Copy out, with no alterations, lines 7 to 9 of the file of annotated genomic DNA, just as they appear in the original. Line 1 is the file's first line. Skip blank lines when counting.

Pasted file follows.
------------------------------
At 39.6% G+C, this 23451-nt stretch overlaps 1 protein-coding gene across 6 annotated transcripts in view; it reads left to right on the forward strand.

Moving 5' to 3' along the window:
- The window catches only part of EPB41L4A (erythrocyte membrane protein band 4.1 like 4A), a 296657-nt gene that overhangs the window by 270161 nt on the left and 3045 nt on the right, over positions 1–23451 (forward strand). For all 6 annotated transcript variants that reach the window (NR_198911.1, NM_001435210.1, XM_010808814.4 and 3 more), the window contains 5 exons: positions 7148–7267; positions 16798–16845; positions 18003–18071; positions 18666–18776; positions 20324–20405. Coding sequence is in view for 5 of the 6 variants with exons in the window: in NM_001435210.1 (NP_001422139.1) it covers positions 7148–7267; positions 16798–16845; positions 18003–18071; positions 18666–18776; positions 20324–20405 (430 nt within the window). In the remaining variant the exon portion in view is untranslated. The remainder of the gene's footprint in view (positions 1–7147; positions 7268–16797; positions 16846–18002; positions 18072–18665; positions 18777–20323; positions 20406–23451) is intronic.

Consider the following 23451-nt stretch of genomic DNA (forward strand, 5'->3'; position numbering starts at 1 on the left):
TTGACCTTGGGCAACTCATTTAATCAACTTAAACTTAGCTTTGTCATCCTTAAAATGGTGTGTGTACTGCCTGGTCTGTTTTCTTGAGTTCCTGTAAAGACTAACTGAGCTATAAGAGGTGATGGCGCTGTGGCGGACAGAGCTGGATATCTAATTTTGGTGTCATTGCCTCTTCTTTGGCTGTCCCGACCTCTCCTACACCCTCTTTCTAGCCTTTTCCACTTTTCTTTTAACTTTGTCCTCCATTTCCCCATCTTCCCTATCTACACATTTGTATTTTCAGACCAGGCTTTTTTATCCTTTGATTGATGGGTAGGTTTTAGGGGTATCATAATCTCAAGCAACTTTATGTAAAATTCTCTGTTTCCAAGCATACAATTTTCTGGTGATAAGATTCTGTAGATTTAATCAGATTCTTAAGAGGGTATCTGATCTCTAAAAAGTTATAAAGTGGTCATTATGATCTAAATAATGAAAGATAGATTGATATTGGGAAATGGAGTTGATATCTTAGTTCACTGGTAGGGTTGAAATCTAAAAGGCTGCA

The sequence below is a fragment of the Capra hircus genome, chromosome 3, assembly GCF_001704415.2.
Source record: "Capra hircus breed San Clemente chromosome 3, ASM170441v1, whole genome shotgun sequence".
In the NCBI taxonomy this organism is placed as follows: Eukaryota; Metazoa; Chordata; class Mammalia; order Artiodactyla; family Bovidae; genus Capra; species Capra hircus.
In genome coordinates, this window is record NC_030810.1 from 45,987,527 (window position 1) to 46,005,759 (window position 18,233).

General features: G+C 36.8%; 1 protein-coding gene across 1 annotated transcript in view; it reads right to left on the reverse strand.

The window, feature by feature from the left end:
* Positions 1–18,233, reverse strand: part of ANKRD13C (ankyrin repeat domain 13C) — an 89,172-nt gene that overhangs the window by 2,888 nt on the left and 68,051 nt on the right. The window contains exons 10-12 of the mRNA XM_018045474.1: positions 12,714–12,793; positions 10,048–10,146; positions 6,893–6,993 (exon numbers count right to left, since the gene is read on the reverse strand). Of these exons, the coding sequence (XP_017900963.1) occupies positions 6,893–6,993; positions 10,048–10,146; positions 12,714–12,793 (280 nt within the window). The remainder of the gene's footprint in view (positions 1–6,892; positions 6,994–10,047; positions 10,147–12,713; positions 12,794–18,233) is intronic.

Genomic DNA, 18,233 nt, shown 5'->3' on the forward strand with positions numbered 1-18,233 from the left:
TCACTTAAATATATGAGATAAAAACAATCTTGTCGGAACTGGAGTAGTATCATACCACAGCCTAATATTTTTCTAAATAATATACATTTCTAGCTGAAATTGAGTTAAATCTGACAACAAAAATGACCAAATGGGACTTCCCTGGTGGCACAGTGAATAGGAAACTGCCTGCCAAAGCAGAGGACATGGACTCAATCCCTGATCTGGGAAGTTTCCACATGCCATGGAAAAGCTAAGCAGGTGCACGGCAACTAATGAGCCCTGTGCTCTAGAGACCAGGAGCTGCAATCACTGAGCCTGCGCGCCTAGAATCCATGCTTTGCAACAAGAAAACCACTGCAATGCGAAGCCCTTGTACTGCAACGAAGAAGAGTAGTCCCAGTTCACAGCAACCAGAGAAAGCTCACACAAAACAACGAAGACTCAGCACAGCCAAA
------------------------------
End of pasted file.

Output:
Source record: "Capra hircus breed San Clemente chromosome 3, ASM170441v1, whole genome shotgun sequence".
In the NCBI taxonomy this organism is placed as follows: Eukaryota; Metazoa; Chordata; class Mammalia; order Artiodactyla; family Bovidae; genus Capra; species Capra hircus.
In genome coordinates, this window is record NC_030810.1 from 45,987,527 (window position 1) to 46,005,759 (window position 18,233).